Another "genius" who misses the point is Taylor Marsh, whose brain has been soaking too long in the boggy topography which shares her surname.

Whatever the Iranian people are doing right now, however heartening it is, it is not a revolution in the sense of a democratic republic. The distinction of what we’d prefer for them, well, that is irrelevant and not for us to decide.
No, it isn't for us to decide, it is not for us to intervene, it is not ours. Does that mean we turn a blind eye and not support the ideals of a people who want to move in a different direction? A people who are obviously reaching out to us for some unknown reason? Does it not demand investigation into why they are doing this or why Mousavi is obviously sanctioning his supporters to proceed with messages in English? Besides, Mahmoud has already jumped the shark with an opening salvo against Obama by invoking American interventionism. I guess these two dolts like to
haphazardly dismiss or ignore certain facts to make themselves appear more informed than they are to their brainwashed readership.

Now there is also this little find. courtesy of Foreign Policy Magazine. Just say it is straight from the Persian horse's mouth. This is an excerpt from FP's interview with Mohsen Makhmalbaf, Mousavi's external spokesman.

Foreign Policy: You were involved in the 1979 Iranian Revolution as a young man, and your films have touched on it extensively. What parallels do you see between then and today's situation?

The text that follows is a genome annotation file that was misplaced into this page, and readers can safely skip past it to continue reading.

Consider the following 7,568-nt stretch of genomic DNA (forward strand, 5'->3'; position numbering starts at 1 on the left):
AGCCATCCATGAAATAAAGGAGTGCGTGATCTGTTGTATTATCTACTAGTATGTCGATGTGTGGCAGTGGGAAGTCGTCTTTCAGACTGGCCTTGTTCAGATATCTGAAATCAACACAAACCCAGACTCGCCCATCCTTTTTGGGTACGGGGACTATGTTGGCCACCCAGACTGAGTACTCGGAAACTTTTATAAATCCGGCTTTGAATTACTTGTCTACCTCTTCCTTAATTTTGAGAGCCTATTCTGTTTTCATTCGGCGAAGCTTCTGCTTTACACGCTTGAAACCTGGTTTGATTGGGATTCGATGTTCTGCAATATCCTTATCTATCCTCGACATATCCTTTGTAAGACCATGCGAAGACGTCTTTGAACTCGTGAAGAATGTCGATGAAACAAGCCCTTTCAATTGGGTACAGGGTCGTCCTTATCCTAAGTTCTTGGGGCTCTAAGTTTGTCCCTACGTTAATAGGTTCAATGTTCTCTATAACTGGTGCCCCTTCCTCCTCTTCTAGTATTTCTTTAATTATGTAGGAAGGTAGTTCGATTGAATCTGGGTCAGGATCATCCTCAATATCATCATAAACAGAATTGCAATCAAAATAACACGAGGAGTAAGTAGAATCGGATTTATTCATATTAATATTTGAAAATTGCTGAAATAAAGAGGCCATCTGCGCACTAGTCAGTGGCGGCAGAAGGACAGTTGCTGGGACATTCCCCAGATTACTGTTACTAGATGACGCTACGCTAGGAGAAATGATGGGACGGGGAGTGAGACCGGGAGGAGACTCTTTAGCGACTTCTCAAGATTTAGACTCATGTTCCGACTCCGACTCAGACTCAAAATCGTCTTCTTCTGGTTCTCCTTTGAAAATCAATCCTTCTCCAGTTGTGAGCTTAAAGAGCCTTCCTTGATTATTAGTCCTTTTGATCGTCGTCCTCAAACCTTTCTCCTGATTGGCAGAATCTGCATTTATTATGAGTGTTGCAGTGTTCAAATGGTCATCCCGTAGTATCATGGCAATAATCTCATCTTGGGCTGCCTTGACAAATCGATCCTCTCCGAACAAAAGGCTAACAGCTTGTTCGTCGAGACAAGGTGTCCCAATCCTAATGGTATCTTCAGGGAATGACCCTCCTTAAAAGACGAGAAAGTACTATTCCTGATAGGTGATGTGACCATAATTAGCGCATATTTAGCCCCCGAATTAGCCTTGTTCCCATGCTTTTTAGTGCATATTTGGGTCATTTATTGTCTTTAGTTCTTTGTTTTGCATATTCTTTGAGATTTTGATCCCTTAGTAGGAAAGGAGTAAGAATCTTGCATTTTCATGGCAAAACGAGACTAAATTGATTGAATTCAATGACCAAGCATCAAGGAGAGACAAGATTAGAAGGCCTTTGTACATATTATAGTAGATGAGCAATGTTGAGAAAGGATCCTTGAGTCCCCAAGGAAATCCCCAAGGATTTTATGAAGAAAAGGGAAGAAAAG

Mohsen Makhmalbaf: There are some similarities and some differences. In both situations, people were in the streets. In the [earlier] revolution, there were young people in the streets who were not as modern as the people are today. And they were in the streets following the lead of a leader, a mullah -- in those times Ayatollah Khomeini. Now, the young people in the streets are more modern: They use SMS; they use the Internet. And they are not being actually led by anyone, but they are connected to each other.

These young people who are in the streets are looking for peace and democracy. The previous revolution was a revolution of traditionalism against modernism; but now this is a revolution of modernism against traditionalism. The previous revolution had a frown; this one has a smile on its face. The previous revolution was red; this one is green. We can say that this is a 21st-century revolution, but the other was a 20th-century revolution. That revolution was led by the people who were educated by the epoch of the shah, and this generation was brought up by the mullahs inside the Islamic Revolution. We have many young people, and maturity is killing the fathers. In each generation, we kill our fathers. And our fathers [today] are the mullahs.

This is not about Mousavi, Ahmadinejad, or the Supreme Leader, it as about what the people in Iran want. This is about enough people, on their own accord and not bused in by the government, demonstrating against what they feel is a repressive and tyrannical regime. A regime which will not allow a country, who two thirds of its population in under 30, to mature on its own.

Please let me reiterate that I am not advocating military intervention or hostile sanctions against Iran. Just the Obama administration letting the people of Iran know we get it and are with them and their personal quest for against freedom to grow on their own. Not stick our heads in the sand like frightened little children who are fearful of ever making a decision.